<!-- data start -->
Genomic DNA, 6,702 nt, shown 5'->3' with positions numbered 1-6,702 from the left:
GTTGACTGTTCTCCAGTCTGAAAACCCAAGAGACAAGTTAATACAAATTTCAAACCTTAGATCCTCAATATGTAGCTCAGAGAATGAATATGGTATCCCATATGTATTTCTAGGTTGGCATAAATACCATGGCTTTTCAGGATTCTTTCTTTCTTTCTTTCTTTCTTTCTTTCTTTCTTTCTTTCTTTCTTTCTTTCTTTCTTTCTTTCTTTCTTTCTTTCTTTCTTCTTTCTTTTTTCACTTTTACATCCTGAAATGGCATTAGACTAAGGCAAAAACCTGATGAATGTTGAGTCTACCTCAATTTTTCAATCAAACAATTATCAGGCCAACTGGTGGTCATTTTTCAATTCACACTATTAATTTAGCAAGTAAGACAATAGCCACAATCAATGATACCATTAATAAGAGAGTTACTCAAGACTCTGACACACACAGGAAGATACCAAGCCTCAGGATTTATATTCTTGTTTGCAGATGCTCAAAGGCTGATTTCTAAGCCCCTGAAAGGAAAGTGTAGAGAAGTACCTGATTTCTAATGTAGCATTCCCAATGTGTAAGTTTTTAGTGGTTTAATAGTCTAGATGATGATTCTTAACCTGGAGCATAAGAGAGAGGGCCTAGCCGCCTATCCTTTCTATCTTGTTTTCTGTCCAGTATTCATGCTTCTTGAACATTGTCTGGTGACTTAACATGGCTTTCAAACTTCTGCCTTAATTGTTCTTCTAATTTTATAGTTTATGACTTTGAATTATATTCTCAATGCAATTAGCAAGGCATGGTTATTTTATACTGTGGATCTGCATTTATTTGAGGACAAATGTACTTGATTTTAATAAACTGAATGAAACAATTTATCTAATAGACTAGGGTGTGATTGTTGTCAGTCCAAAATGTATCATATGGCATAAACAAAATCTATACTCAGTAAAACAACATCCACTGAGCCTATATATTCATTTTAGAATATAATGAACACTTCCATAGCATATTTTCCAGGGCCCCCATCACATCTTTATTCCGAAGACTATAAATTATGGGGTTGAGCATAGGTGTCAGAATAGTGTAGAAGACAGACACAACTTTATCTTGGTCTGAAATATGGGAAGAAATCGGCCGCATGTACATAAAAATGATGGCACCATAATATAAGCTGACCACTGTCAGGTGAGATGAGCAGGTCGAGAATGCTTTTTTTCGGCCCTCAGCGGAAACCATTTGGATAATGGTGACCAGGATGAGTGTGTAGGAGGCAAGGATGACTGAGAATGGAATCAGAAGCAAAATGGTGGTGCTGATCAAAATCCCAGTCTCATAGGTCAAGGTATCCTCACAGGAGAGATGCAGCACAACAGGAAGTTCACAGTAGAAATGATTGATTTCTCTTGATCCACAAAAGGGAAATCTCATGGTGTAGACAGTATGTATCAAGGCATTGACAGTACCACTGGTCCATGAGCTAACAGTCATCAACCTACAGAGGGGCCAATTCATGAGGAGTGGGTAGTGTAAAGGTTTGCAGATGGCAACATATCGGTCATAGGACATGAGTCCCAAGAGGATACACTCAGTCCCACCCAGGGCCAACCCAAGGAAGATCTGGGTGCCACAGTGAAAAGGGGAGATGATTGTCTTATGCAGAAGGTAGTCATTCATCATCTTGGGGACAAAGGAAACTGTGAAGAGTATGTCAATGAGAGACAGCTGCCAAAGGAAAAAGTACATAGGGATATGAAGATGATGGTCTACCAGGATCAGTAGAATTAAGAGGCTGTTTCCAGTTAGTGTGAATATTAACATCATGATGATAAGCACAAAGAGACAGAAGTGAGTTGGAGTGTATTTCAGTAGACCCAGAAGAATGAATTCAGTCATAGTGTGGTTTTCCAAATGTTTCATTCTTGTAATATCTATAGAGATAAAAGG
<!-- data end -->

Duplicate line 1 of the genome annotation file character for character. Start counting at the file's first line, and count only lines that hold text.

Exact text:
Genomic DNA, 6,702 nt, shown 5'->3' with positions numbered 1-6,702 from the left: